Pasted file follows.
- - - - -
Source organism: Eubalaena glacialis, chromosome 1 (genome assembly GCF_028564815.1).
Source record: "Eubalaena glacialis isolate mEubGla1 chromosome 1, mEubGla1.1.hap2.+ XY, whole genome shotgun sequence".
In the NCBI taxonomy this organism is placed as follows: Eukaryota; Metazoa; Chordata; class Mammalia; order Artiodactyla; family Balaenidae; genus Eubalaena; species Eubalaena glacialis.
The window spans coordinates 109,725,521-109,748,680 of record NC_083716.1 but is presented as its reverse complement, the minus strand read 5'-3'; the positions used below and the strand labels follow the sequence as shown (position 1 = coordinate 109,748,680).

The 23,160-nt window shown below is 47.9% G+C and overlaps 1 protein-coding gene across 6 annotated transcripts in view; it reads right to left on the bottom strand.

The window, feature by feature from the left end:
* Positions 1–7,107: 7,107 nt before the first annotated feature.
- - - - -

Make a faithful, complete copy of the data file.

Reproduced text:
Source organism: Eubalaena glacialis, chromosome 1 (genome assembly GCF_028564815.1).
Source record: "Eubalaena glacialis isolate mEubGla1 chromosome 1, mEubGla1.1.hap2.+ XY, whole genome shotgun sequence".
In the NCBI taxonomy this organism is placed as follows: Eukaryota; Metazoa; Chordata; class Mammalia; order Artiodactyla; family Balaenidae; genus Eubalaena; species Eubalaena glacialis.
The window spans coordinates 109,725,521-109,748,680 of record NC_083716.1 but is presented as its reverse complement, the minus strand read 5'-3'; the positions used below and the strand labels follow the sequence as shown (position 1 = coordinate 109,748,680).

The 23,160-nt window shown below is 47.9% G+C and overlaps 1 protein-coding gene across 6 annotated transcripts in view; it reads right to left on the bottom strand.

The window, feature by feature from the left end:
* Positions 1–7,107: 7,107 nt before the first annotated feature.